"Why do bad things happen to good people?" While this question is fundamentally flawed, that's a topic for another post. So as we process this question biblically, theologically, historically, philosophically, and any other -ally that we can, notice that this topic is very much like a diamond refracting light in a thousand different ways; it looks different to everyone, some people will notice things others won't, and just when you think you've seen it for all its worth, someone turns it in another direction and you notice something that wasn't there before.
So why do bad things happen to us? When you turn the diamond just right, the light of 2 Corinthians 1.3-7 jumps out. The Apostle Paul uses the word "comfort" ten times in those five verses. "God is a God of comfort" is the message. So immediately we ask ourselves, How could God comfort us if we never suffered? If life turned into a bed of roses the moment we met Jesus, we would never experience the comfort the Holy Spirit is meant to bring.
But the point here is not just that we are comforted by God - Paul says in verse 4 that God "comforts us in all our affliction, so that we may be able to comfort those who are in any affliction, with the comfort with which we ourselves are comforted by God." So there's another element to our own suffering that looks outside of us to the people suffering around us. Now not only is God allowing affliction in our lives so that He can comfort us, but so that we can comfort those around us with that same comfort!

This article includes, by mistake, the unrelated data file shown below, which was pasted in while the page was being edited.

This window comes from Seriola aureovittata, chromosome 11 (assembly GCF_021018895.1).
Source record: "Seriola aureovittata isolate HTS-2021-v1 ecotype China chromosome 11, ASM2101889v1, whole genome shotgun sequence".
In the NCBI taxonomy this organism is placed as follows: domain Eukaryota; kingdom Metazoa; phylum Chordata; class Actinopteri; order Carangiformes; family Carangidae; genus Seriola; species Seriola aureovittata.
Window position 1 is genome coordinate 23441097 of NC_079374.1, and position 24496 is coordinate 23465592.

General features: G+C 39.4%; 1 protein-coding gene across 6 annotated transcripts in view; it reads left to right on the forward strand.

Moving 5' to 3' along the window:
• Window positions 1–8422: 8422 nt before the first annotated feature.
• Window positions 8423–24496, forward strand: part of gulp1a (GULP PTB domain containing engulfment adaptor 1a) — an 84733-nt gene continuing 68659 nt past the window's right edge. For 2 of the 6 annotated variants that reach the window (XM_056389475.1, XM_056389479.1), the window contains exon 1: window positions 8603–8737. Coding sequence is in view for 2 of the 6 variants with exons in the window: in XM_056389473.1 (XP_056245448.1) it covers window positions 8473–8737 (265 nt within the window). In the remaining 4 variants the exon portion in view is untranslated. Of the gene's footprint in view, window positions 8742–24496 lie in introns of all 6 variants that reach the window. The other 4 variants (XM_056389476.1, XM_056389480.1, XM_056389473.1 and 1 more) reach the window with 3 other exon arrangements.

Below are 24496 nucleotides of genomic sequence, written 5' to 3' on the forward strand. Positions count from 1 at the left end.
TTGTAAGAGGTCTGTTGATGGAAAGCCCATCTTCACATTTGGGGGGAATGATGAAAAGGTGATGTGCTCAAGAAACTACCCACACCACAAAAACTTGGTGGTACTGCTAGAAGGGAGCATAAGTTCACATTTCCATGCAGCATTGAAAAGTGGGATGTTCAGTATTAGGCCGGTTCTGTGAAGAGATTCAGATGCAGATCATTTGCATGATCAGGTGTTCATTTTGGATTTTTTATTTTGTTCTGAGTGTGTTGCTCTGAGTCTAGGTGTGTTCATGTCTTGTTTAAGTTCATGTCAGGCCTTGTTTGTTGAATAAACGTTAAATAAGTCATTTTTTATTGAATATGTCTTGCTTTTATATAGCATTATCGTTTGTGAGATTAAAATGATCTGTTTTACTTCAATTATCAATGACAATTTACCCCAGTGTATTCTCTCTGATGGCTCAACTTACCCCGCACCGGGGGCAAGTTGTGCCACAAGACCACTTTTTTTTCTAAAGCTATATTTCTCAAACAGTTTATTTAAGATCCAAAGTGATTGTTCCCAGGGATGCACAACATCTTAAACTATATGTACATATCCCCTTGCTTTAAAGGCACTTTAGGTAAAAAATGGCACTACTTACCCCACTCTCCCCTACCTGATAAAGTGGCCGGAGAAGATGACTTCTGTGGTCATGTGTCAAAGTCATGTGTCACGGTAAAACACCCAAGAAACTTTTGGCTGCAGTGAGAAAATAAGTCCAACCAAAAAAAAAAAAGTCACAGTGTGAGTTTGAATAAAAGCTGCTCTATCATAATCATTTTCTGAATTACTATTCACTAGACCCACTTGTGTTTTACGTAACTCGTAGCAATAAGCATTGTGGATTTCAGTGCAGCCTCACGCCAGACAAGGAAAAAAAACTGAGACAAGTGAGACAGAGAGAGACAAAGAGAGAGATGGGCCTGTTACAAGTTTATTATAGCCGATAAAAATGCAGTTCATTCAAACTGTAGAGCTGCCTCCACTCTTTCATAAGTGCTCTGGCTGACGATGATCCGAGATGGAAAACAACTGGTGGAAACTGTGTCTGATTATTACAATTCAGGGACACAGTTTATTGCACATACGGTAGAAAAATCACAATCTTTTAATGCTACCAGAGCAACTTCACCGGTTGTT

And this is where it becomes real. This is where real people with real problems get real answers. The only people asking "Why do bad things happen," are people not suffering right now. Because the answer to that question, if there even is one, doesn't bring hope or peace. What comforts people in their affliction?
"I've been there."
"I know what you're going through."
What comforts people is knowing someone else has walked in their shoes and now they're stronger because of it. Real hope - real comfort - is found in that person who's been there, and still found God faithful.
And then we turn the diamond again, and as you read further, Paul exposes another angle to this "Why do we suffer" problem. His answer is simple and profound:
For we do not want you to be ignorant, brothers, of the affliction we experienced in Asia. For we were so utterly burdened beyond our strength that we despaired of life itself. Indeed, we felt that we had received the sentence of death. But that was to make us rely not on ourselves but on God who raises the dead. He delivered us from such a deadly peril, and he will deliver us. On him we have set our hope that he will deliver us again. (2 Cor 1.8-10)